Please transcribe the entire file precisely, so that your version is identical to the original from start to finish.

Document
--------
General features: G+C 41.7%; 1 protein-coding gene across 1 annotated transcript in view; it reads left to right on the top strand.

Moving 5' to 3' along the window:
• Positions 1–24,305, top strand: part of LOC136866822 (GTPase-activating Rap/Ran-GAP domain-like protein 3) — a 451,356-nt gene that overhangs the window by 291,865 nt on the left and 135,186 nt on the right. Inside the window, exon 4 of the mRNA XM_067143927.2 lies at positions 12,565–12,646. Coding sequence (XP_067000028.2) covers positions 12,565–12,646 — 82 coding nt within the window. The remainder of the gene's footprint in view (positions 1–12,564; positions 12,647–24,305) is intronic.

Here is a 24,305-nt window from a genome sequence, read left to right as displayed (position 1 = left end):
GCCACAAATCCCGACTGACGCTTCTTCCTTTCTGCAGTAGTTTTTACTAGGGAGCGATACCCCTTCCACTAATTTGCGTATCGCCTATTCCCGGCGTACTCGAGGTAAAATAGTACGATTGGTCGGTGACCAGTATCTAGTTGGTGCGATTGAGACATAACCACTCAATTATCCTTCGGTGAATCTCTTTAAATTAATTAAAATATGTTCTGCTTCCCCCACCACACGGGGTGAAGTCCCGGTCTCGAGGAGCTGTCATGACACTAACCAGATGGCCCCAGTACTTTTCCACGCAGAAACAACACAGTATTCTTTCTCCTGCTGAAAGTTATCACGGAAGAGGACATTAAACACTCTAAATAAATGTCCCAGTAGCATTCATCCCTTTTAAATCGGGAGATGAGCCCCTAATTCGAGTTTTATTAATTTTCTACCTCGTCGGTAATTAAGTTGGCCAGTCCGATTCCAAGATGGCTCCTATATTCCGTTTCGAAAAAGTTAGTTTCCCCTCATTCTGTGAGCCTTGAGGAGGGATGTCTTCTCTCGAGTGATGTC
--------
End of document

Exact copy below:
General features: G+C 41.7%; 1 protein-coding gene across 1 annotated transcript in view; it reads left to right on the top strand.

Moving 5' to 3' along the window:
• Positions 1–24,305, top strand: part of LOC136866822 (GTPase-activating Rap/Ran-GAP domain-like protein 3) — a 451,356-nt gene that overhangs the window by 291,865 nt on the left and 135,186 nt on the right. Inside the window, exon 4 of the mRNA XM_067143927.2 lies at positions 12,565–12,646. Coding sequence (XP_067000028.2) covers positions 12,565–12,646 — 82 coding nt within the window. The remainder of the gene's footprint in view (positions 1–12,564; positions 12,647–24,305) is intronic.

Here is a 24,305-nt window from a genome sequence, read left to right as displayed (position 1 = left end):
GCCACAAATCCCGACTGACGCTTCTTCCTTTCTGCAGTAGTTTTTACTAGGGAGCGATACCCCTTCCACTAATTTGCGTATCGCCTATTCCCGGCGTACTCGAGGTAAAATAGTACGATTGGTCGGTGACCAGTATCTAGTTGGTGCGATTGAGACATAACCACTCAATTATCCTTCGGTGAATCTCTTTAAATTAATTAAAATATGTTCTGCTTCCCCCACCACACGGGGTGAAGTCCCGGTCTCGAGGAGCTGTCATGACACTAACCAGATGGCCCCAGTACTTTTCCACGCAGAAACAACACAGTATTCTTTCTCCTGCTGAAAGTTATCACGGAAGAGGACATTAAACACTCTAAATAAATGTCCCAGTAGCATTCATCCCTTTTAAATCGGGAGATGAGCCCCTAATTCGAGTTTTATTAATTTTCTACCTCGTCGGTAATTAAGTTGGCCAGTCCGATTCCAAGATGGCTCCTATATTCCGTTTCGAAAAAGTTAGTTTCCCCTCATTCTGTGAGCCTTGAGGAGGGATGTCTTCTCTCGAGTGATGTC